The infamous inspiration for the novel which slowly corrupts Oscar Wilde’s Dorian Gray is translated by Robert Baldick with an introduction by. : Against Nature: A Rebours (Oxford World’s Classics) ( ): Joris-Karl Huysmans, Nicholas White, Margaret Mauldon: Books. Against Nature by Joris-Karl Huysmans is a novel in which very little happens; Huysmans’ great A Rebour (perhaps better translated Against the Grain), is a.
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For starters, it is an accomplished work of realism that turns realism on its he Did I really read this book forty years ago? That’s what society is: May 22, Bill Kerwin rated it it was amazing Shelves: It was being reviewed everywhere as the guidebook of decadence. That’s Des Esseintes for you, speaking of a boy-child he had granted three months of bi-weekly brothel visits to, for no other reason but a sudden whim to conduct a viciously abhorrent sort of social experiment.
Anything else, leave a message. He grows to scorn his fellow man: They have constructed a sense of identity for themselves–what makes them them –and when they see someone else doing the same thing, it threatens their sense of identity. And I am so so glad I didn’t read this book in my teens.
A rebours by Joris-Karl Huysmans
Dec 06, Steven Godin rated it liked it Shelves: View all 10 comments. Des Esseintes’ world is completely superficial, contrived. Sure, some gets in, but our defenses keep a lot out.
Just a terrible, terrible mistake. He is an incredible aesthete, thoroughly well-read and schooled in the arts and fashion.
Views Read Edit View history. View all 4 comments. In one of the book’s most surrealistic episodes, he has gemstones set in the shell of a tortoise. Thanks for telling us about the problem. See 2 questions about Against Nature…. Jul 14, J.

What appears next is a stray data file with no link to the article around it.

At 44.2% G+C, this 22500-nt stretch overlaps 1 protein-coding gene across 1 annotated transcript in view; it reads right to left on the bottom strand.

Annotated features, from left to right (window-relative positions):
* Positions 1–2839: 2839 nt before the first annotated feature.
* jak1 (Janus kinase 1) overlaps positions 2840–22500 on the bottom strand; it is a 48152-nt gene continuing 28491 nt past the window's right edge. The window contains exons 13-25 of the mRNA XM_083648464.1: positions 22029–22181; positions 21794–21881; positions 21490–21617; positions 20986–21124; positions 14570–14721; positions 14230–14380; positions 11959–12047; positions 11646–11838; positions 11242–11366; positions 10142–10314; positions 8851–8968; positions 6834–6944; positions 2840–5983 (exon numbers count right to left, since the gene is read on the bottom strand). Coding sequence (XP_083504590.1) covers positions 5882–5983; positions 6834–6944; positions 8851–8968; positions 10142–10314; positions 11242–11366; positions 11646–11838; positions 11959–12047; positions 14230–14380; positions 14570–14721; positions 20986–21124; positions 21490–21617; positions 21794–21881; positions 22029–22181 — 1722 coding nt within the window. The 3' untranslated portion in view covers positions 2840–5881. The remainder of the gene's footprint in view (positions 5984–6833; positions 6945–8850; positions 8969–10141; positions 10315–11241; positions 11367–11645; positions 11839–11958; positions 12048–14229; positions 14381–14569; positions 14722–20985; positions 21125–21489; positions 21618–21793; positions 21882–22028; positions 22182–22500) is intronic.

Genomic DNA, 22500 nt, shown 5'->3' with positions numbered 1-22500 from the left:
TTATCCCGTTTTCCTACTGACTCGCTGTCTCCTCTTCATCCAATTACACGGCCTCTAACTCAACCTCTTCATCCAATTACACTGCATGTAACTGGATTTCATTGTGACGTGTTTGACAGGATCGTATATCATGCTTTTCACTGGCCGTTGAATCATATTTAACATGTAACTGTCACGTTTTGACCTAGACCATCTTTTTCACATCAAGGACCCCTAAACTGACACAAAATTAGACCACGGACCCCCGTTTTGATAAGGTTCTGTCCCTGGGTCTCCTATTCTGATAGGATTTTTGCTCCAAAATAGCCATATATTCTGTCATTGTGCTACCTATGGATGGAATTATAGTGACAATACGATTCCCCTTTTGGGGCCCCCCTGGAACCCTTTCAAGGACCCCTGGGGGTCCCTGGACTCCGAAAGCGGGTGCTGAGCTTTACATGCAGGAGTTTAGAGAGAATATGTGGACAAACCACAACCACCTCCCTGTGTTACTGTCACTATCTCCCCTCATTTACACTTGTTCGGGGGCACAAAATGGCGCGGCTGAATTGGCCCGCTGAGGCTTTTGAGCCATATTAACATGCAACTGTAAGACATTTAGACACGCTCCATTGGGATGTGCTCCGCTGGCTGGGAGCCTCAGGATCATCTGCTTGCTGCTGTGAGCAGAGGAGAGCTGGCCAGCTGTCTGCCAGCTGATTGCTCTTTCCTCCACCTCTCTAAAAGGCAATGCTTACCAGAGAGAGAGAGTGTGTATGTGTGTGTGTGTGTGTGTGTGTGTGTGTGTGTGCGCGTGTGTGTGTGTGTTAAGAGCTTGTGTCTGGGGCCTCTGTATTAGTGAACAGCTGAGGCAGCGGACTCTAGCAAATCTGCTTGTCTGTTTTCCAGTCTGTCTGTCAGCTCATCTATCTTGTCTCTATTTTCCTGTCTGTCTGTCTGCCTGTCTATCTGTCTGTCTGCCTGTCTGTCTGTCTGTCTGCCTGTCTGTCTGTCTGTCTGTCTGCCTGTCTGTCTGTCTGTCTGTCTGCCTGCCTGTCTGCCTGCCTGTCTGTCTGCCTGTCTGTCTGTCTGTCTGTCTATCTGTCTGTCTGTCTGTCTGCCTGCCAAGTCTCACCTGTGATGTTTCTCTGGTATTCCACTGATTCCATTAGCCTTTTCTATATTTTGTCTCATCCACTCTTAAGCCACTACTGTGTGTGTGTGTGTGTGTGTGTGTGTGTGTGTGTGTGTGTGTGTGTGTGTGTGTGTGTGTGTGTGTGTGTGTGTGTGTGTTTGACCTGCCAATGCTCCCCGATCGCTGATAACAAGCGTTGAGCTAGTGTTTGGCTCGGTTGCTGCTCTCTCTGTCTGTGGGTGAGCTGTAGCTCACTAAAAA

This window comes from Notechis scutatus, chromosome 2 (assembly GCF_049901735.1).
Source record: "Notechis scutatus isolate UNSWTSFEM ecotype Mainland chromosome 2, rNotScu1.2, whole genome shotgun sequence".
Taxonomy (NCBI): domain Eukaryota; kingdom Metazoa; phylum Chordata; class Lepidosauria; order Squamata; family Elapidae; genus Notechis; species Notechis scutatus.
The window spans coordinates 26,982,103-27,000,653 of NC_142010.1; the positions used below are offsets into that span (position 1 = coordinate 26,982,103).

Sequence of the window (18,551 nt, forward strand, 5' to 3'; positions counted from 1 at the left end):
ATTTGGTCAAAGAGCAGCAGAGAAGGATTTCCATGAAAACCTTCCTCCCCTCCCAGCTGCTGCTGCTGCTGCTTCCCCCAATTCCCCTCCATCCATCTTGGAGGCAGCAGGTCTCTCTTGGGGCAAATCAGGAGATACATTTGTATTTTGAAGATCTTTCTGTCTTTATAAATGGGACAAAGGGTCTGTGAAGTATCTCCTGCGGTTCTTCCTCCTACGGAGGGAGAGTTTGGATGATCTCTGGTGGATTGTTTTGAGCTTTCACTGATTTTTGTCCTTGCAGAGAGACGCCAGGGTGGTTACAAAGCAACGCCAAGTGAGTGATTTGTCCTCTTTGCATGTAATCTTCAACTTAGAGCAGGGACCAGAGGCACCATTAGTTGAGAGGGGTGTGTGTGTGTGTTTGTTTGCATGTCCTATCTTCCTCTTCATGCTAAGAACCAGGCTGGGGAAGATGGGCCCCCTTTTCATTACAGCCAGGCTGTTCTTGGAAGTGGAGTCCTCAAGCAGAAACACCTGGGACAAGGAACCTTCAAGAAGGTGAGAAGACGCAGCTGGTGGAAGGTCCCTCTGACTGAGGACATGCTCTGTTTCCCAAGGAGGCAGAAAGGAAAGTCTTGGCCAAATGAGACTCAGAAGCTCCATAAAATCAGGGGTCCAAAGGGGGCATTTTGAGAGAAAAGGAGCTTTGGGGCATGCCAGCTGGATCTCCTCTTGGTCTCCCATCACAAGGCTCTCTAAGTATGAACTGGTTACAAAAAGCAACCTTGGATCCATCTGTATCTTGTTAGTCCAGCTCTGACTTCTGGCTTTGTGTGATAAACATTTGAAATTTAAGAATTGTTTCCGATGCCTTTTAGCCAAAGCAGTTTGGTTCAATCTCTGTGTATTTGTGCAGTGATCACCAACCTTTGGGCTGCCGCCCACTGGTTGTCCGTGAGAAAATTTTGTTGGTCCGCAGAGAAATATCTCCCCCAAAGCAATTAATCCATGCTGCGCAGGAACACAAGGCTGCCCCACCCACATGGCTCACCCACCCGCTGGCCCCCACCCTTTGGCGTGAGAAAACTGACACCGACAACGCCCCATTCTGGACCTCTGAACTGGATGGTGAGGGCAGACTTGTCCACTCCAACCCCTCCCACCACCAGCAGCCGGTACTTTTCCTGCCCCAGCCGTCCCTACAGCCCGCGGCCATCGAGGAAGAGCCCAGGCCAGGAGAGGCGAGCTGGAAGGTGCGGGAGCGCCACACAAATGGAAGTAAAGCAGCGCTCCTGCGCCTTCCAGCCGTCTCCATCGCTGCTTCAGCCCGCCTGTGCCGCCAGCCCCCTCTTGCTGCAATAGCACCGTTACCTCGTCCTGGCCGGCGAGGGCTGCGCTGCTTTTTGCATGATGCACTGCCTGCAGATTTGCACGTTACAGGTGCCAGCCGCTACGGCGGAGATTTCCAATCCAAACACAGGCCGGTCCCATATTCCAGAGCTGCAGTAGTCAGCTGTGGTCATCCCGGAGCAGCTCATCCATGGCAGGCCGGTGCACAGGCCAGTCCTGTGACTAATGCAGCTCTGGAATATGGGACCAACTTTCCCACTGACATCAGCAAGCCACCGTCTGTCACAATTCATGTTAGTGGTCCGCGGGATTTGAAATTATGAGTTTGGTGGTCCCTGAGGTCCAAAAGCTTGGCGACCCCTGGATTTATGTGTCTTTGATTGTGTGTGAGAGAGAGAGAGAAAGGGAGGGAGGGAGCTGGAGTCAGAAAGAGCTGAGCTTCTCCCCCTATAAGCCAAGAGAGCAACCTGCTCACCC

Like most unifying principles, it hangs together with spit and gum, but the unifier doesn’t realize that. He governs a life’s philosophy with the desire to subvert, and even supersede, nature. Jean des Esseintes is the last member of a powerful and once proud noble family.
Against Nature (A Rebours)
Chapter 4 is awash with dissing the classical writers of ancient Rome: And the chapter on perfume. His early works had been Naturalist in style, being realistic depictions of the drudgery and squalor of working- and lower-middle-class life rebbours Paris. It’s almost as if his discrimination is the cause of a social illness, his individualism the cause of a quasi-syphilitic social disease, and he must return to bourgeois Paris, the Church and its conformist flock, in order to cure his hallucinations, nightmares, melancholia, and ennui.
Anyway, I enjoyed reading this, and although I found it dull through many spots, these duller joris-katl were consistently blown away by the superexceptional gems that stud the slow and plotless turtle shell of this “story. I didn’t plan specifically to finish the book today, but curiously this is one year, minus one day, after the last start date I entered on Goodreads. View all 21 comments.
Against Nature (A Rebours) by Joris-Karl Huysmans | : Books
Could I really argue for a parallel between the two books? I’m not a great reader of introductions unless they are by the author – or the translator in the case of translated works. The hipsters are right: There is no doubt whatever that this eternally self-replicating old fool has now exhausted the good-natured admiration of all true artists, and the moment has come to replace her, as far as that can be achieved, with artiface.
Images like a jewel-encrusted tortoise perishing reboyrs its own weight have a mythic quality and chapters can seem like individual exercises, tied together reblurs the Des Esseintes plot such as it islike the master narrative of the Arabian Nights or a collection of Dickensian short stories. As such, it’s a terribly useful record of cultural context, but fortunately the book’s pleasures extend beyond the academic and into sheer voluptuous descriptive prose. His aesthetics are a replacement for faith, which explains why his house is filled with religious iconography repurposed into furnishings for his museum to himself–and yet, not himself, for throughout the text, though he spends his fortune to pursue every idea which seems to him easing at the time, none of it satisfies him–indeed, it drives him mad, makes him sick, destroys him.